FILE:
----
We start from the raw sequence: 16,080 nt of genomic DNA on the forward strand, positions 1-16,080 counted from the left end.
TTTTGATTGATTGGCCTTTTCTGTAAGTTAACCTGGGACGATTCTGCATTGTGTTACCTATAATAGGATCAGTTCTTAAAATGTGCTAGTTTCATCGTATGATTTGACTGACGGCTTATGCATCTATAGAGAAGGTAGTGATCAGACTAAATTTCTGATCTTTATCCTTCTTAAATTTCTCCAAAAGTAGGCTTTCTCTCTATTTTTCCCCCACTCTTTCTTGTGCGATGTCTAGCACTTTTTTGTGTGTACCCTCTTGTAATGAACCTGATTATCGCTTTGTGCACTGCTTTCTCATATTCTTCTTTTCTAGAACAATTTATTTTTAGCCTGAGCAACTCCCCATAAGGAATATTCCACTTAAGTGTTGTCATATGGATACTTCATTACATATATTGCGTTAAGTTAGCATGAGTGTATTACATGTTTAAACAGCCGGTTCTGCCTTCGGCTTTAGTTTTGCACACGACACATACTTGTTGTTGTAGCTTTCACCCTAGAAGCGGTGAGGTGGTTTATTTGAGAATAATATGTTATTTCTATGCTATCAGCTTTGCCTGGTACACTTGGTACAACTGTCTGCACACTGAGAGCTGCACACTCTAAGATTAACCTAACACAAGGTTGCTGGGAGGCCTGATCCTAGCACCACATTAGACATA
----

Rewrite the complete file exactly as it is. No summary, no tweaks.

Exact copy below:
We start from the raw sequence: 16,080 nt of genomic DNA on the forward strand, positions 1-16,080 counted from the left end.
TTTTGATTGATTGGCCTTTTCTGTAAGTTAACCTGGGACGATTCTGCATTGTGTTACCTATAATAGGATCAGTTCTTAAAATGTGCTAGTTTCATCGTATGATTTGACTGACGGCTTATGCATCTATAGAGAAGGTAGTGATCAGACTAAATTTCTGATCTTTATCCTTCTTAAATTTCTCCAAAAGTAGGCTTTCTCTCTATTTTTCCCCCACTCTTTCTTGTGCGATGTCTAGCACTTTTTTGTGTGTACCCTCTTGTAATGAACCTGATTATCGCTTTGTGCACTGCTTTCTCATATTCTTCTTTTCTAGAACAATTTATTTTTAGCCTGAGCAACTCCCCATAAGGAATATTCCACTTAAGTGTTGTCATATGGATACTTCATTACATATATTGCGTTAAGTTAGCATGAGTGTATTACATGTTTAAACAGCCGGTTCTGCCTTCGGCTTTAGTTTTGCACACGACACATACTTGTTGTTGTAGCTTTCACCCTAGAAGCGGTGAGGTGGTTTATTTGAGAATAATATGTTATTTCTATGCTATCAGCTTTGCCTGGTACACTTGGTACAACTGTCTGCACACTGAGAGCTGCACACTCTAAGATTAACCTAACACAAGGTTGCTGGGAGGCCTGATCCTAGCACCACATTAGACATA